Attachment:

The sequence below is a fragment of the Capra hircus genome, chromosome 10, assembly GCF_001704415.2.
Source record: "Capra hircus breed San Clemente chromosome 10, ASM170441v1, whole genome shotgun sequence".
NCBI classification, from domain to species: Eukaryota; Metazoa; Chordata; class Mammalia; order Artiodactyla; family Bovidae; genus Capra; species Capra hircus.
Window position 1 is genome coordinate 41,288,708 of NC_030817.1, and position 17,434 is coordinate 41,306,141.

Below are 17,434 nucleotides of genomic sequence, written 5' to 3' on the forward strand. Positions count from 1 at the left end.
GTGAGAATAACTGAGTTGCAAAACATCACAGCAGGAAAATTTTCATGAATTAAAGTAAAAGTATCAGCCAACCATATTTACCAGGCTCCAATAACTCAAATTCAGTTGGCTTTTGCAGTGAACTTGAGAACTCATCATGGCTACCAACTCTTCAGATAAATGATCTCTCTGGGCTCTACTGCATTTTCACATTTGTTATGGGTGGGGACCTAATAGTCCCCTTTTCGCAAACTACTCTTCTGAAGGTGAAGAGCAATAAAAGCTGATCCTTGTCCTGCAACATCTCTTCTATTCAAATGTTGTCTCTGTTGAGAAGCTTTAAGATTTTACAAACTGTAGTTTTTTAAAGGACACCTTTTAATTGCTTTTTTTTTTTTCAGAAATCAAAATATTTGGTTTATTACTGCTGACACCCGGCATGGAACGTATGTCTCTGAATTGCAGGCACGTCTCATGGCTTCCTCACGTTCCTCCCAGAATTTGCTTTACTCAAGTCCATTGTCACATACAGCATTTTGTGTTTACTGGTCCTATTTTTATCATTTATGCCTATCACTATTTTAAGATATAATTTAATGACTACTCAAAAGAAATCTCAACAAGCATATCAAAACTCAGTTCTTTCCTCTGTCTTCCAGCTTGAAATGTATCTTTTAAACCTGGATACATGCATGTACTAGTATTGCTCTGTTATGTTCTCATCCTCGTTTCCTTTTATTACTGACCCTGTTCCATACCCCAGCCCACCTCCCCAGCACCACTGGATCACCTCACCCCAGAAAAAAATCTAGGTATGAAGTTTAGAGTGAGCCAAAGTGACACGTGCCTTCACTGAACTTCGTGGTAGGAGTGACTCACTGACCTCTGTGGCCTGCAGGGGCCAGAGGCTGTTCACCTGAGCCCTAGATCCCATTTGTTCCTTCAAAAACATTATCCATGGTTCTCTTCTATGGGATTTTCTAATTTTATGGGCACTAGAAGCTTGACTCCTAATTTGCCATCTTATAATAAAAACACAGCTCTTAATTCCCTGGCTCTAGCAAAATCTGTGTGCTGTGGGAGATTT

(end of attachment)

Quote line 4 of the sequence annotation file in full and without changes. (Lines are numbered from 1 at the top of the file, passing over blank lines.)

Window position 1 is genome coordinate 41,288,708 of NC_030817.1, and position 17,434 is coordinate 41,306,141.